Tyler Sash died sometime Sunday or Monday. He was just 27 years old. According to reports, a family member found Sash while coming to his house to take his dog for a walk. An autopsy is being performed Wednesday to determine what caused it, but for those who had watched him over the last decade, it is sort of irrelevant. As Mike Hlas wrote Tuesday, "Whatever it was, it wasn't good and nothing can undo it now."
Sash came to Iowa City from Oskaloosa, where he had been a multiple-sport star; not only did he receive scholarship offers from Iowa and Iowa State to play football, but a handful of low-major basketball programs wanted him as a guard. He rolled up more tha 1,800 rushing and receiving yards in each of his final two seasons at Oskaloosa, but Iowa moved him to defensive back almost immediately.
Sash, of course, was a key member of the last great Iowa football teams in 2008 and 2009. With Sash at strong safety, Iowa set a school record for most consecutive victories, going more than a calendar year without a loss. Other great players from that team are known for their production or their personalities, but there is no player better associated with individual moments of brilliance on the football field than Tyler Sash. Nearly everything he did was of massive consequence. It was Sash's interception of Penn State quarterback Daryll Clark that set the whole 13-game undefeated run in motion.
That play, as gigantic as any defensive play in recent Iowa football history, set up a game-winning drive that knocked off then-No. 3 Penn State and launched Iowa into the stratosphere. For his part, Sash was Big Ten Defensive Player of the Week (he also had eight tackles that night) and a freshman All-American.
The Hawkeyes started the 2009 season with eight consecutive wins and rose to fourth in the nation, but started lethargically against Indiana on Halloween weekend. With eight minutes left in the third quarter, the Hawkeyes were down 21-7 and defending Indiana on 3rd & Goal from their own three yard line. And then Tyler Sash happened.
Sash's pinball interception, caught after bouncing off the appendages of at least four other players, triggered yet another Iowa comeback. 23 minutes later, Iowa had not just beaten Indiana but left enough room for some early trick-or-treating. "Coach called it a miracle," he later said.
In 2010, an early loss to Wisconsin threatened to take Iowa out of a Big Ten title race that it expected to win. The anger and frustration from that loss were imposed on then-undefeated Michigan State. And Tyler Sash somehow did something more miraculous than he had against Indiana.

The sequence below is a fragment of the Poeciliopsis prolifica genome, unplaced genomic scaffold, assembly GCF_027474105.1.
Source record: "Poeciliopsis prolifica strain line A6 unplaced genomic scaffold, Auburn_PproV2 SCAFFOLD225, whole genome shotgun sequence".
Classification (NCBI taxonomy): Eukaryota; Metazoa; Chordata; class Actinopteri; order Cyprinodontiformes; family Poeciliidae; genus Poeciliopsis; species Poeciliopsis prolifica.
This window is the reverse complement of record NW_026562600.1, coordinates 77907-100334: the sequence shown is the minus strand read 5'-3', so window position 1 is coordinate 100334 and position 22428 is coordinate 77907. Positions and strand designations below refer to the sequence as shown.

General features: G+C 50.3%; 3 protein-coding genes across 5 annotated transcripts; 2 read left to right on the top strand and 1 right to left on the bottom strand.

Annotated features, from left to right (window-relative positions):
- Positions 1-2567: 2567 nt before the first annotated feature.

He had the sense to realize that Hyde could do more than he with the ball, tossed it to him despite a Michigan State wide receiver standing in between them, then threw a block on Kirk Cousins for good measure. If you ask me, that's the Tyler Sash I'm going to remember: Spinning, screaming, covered in eye black, having just made one of the most brilliant, insane and selfless plays I've ever seen.
That's hardly all that Tyler Sash did in an Iowa uniform. If he had lived to 72 instead of 27, if he had the good fortune of living a long life, we could talk about the irony of Sash passing away during Iowa State week. After all, he's lived in the nightmares of Iowa State fans since 2009, when he picked off Austen Arnaud three times in a 35-3 beatdown of Ames in Jack Trice Stadium. One of those interceptions gave us an iconic photograph, which in turn gave us a meme.
"Tyler Motherfucking Sash" caught fire, at least as much as something in the 2009 version of college football blogging could catch fire, and we soon received word from the man himself: He was aware of it and appreciated it, but wasn't a big fan of the profanity. And "Tyler Jimmer-Jamming Sash" was born.
To focus on the spectacular misses the steady brilliance of Sash's play with Iowa, though; he racked up 217 tackles in just three seasons, and had he kept that pace for his senior season instead of going pro, he'd have finished 19th all time in tackles for the Hawkeyes. The only other defensive backs in the Top 20: Damien Robinson and Bob Sanders. He is fifth in program history with 13 interceptions. He intercepted two passes in the 2009 Outback Bowl, a blowout that signaled Iowa's return to prominence.
He finished his Iowa career high on the short list of Iowa safeties. Bob Sanders and Merton Hanks had better pro careers and at least as much impact while on campus, but there is little argument for any other modern-era safety above him. Despite the fact that he played strong safety and hit like one, nobody played center field like him; he feasted on overthrows and floating deep passes, sprinting out of nowhere, making up giant chunks of ground while the football hung in the air, flying in from out of nowhere to steal it from a would-be receiver while everyone else asked what had happened. And as much as any other player -- more than any Iowa-raised player, for that matter -- he embodied the mentality of that group. He was tough. He was fearless. He was eccentric. And, above all, he was selfless.